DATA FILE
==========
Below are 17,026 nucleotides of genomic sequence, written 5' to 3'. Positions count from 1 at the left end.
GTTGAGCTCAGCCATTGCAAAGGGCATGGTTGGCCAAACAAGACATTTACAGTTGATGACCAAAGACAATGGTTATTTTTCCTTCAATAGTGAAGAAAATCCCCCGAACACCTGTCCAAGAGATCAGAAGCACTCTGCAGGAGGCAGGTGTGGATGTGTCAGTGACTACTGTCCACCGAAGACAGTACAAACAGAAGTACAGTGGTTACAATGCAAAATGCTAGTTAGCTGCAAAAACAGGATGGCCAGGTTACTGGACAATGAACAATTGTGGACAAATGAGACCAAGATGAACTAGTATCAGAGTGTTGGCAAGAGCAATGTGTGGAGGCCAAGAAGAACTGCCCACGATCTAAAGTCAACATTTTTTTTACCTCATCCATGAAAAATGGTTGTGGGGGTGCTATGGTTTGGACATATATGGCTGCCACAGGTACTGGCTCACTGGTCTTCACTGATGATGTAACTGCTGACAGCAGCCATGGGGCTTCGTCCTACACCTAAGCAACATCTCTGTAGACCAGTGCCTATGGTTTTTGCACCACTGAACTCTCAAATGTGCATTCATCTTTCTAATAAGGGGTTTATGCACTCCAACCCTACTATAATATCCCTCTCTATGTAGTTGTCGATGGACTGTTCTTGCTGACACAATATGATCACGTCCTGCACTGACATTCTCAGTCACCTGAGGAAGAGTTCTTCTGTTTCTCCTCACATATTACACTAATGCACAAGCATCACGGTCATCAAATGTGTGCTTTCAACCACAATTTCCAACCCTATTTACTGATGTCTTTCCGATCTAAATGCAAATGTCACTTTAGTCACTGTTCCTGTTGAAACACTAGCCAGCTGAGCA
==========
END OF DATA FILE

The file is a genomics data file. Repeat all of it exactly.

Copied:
Below are 17,026 nucleotides of genomic sequence, written 5' to 3'. Positions count from 1 at the left end.
GTTGAGCTCAGCCATTGCAAAGGGCATGGTTGGCCAAACAAGACATTTACAGTTGATGACCAAAGACAATGGTTATTTTTCCTTCAATAGTGAAGAAAATCCCCCGAACACCTGTCCAAGAGATCAGAAGCACTCTGCAGGAGGCAGGTGTGGATGTGTCAGTGACTACTGTCCACCGAAGACAGTACAAACAGAAGTACAGTGGTTACAATGCAAAATGCTAGTTAGCTGCAAAAACAGGATGGCCAGGTTACTGGACAATGAACAATTGTGGACAAATGAGACCAAGATGAACTAGTATCAGAGTGTTGGCAAGAGCAATGTGTGGAGGCCAAGAAGAACTGCCCACGATCTAAAGTCAACATTTTTTTTACCTCATCCATGAAAAATGGTTGTGGGGGTGCTATGGTTTGGACATATATGGCTGCCACAGGTACTGGCTCACTGGTCTTCACTGATGATGTAACTGCTGACAGCAGCCATGGGGCTTCGTCCTACACCTAAGCAACATCTCTGTAGACCAGTGCCTATGGTTTTTGCACCACTGAACTCTCAAATGTGCATTCATCTTTCTAATAAGGGGTTTATGCACTCCAACCCTACTATAATATCCCTCTCTATGTAGTTGTCGATGGACTGTTCTTGCTGACACAATATGATCACGTCCTGCACTGACATTCTCAGTCACCTGAGGAAGAGTTCTTCTGTTTCTCCTCACATATTACACTAATGCACAAGCATCACGGTCATCAAATGTGTGCTTTCAACCACAATTTCCAACCCTATTTACTGATGTCTTTCCGATCTAAATGCAAATGTCACTTTAGTCACTGTTCCTGTTGAAACACTAGCCAGCTGAGCA